Electrical engineering educational resources

edited February 2015 in Everything else
I feel lame that the only biohackery I'm capable of is shoving a magnet into my fingertip. 

To the electronics prodigies here, how did you hack together a working knowledge? Are there resources on the Internet you can suggest?



  • altho i had electronics classes , i never learned anything there, at least nothing i would remember. best way is to get some fundamental understanding of what current and voltage is, and then get a battery, a few led's, a couple of resistors, a few transistors. those parts are so cheap you can buy like.. 100 for 2$, so it doesnt really matter if you blow up 50 or so.
    there are also some neat simluation software packages which will let you tinker around with basic stuff. ktechlab does a great job for basic circuits. altho it greatly messes up at more complex stuff.
    learning by doing.
  • @ThomasEgi: Learning by doing is the only method that works for me. This is perfect, thanks.
  • @SovereignBleak:  The way I learned is simply taking electrical engineering classes at university.  If you have any questions, I'd be happy to answer them.  I'll even make a video demonstration if you ask.
  • edited January 2011
    @Ian: Thank you for the offer, I'll be happy to take you up on it when I know enough to start asking. 

    I did find this Academic Earth list of videos on electrical engineering and this MIT OpenCourseware listing.
  • Disassembling existing devices is a good idea (though many devices are not very hackable, disassembling and reassembling even these is a good way to get a feel for the important bits). I also recommend doing some projects with a development board (the arduino, despite hype backlash, is a good starting point since it has a lot of good documentation, a good open-source toolchain behind it, an active community, and minimal cost and setup -- someone who is more comfortable with the software end will find microcontrollers on development boards to be a more pleasant introduction than fooling with analog discrete components). I would not recommend taking classes unless you are the class-taking type (most hackers aren't, and so unless you are looking to get a degree it's a waste of money), though the kind of class-oriented material that pops up in a google search is sometimes useful.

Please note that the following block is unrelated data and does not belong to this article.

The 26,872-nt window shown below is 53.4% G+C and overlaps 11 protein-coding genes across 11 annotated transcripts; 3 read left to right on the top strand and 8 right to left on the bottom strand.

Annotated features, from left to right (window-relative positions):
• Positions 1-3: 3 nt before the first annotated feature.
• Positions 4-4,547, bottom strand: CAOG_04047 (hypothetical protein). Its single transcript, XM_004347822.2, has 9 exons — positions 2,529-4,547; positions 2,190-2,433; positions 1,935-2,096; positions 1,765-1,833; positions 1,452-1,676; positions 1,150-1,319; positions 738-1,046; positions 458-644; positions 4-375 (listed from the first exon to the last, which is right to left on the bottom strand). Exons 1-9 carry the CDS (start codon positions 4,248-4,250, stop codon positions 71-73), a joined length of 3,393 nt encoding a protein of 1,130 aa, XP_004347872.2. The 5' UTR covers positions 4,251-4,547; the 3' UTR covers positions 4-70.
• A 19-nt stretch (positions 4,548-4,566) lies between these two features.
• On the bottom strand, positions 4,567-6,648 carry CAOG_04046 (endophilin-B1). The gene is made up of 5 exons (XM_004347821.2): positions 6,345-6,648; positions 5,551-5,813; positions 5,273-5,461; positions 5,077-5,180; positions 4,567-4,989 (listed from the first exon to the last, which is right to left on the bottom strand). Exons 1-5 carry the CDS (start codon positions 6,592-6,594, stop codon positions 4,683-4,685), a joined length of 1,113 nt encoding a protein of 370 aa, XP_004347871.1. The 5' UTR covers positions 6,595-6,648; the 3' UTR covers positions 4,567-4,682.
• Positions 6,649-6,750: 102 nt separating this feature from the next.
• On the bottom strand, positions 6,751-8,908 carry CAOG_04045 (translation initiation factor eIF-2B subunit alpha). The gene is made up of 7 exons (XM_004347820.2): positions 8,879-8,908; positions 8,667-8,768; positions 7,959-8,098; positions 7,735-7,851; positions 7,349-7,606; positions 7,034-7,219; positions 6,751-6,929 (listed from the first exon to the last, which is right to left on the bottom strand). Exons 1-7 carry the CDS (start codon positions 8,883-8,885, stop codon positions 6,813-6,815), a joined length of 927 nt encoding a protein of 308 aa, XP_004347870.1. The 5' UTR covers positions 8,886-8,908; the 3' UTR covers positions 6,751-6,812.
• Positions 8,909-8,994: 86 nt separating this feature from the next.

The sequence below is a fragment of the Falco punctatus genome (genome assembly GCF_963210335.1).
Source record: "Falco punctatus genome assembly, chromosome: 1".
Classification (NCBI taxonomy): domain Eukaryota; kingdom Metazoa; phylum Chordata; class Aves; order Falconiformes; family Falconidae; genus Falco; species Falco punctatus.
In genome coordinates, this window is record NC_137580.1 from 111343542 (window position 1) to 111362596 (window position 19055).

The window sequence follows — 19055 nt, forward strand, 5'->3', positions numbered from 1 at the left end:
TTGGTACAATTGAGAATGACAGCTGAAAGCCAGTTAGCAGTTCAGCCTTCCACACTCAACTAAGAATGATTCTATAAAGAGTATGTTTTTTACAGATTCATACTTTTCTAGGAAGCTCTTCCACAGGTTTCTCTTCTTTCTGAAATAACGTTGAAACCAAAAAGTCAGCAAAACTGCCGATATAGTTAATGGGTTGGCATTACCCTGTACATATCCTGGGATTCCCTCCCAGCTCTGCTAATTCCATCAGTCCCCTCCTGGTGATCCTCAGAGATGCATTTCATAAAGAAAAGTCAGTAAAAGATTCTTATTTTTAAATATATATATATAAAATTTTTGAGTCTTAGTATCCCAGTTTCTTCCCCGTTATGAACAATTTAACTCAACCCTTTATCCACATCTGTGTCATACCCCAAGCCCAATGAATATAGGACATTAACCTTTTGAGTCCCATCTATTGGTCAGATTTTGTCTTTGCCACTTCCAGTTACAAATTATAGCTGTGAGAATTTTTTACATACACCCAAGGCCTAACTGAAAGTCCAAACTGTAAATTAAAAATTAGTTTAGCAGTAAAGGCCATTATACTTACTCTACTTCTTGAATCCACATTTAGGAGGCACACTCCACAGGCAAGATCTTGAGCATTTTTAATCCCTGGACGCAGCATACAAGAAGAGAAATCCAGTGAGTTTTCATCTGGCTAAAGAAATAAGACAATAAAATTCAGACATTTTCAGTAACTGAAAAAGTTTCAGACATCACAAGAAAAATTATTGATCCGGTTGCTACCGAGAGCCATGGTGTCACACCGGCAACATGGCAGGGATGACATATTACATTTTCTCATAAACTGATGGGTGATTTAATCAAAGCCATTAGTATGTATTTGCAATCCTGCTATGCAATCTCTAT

• How about this Coursera class?  Granted, you need to know a bit of calculus as a prerequisite, and it seems to focus more (a bit much, IMHO) on the information-theoretic side of electrical engineering, but it doesn't assume any physics knowledge, and is probably a decent start, considering my experience with other Coursera lectures thus far.

  • Most of my experience regarding electronics design comes from before I took any university courses on the subject, but I will say that the university courses do help a lot with building up a more fundamental knowledge, and will enable you to work out the math behind your filter designs etc.  It's important, although I agree that gaining experience by doing is even more important.
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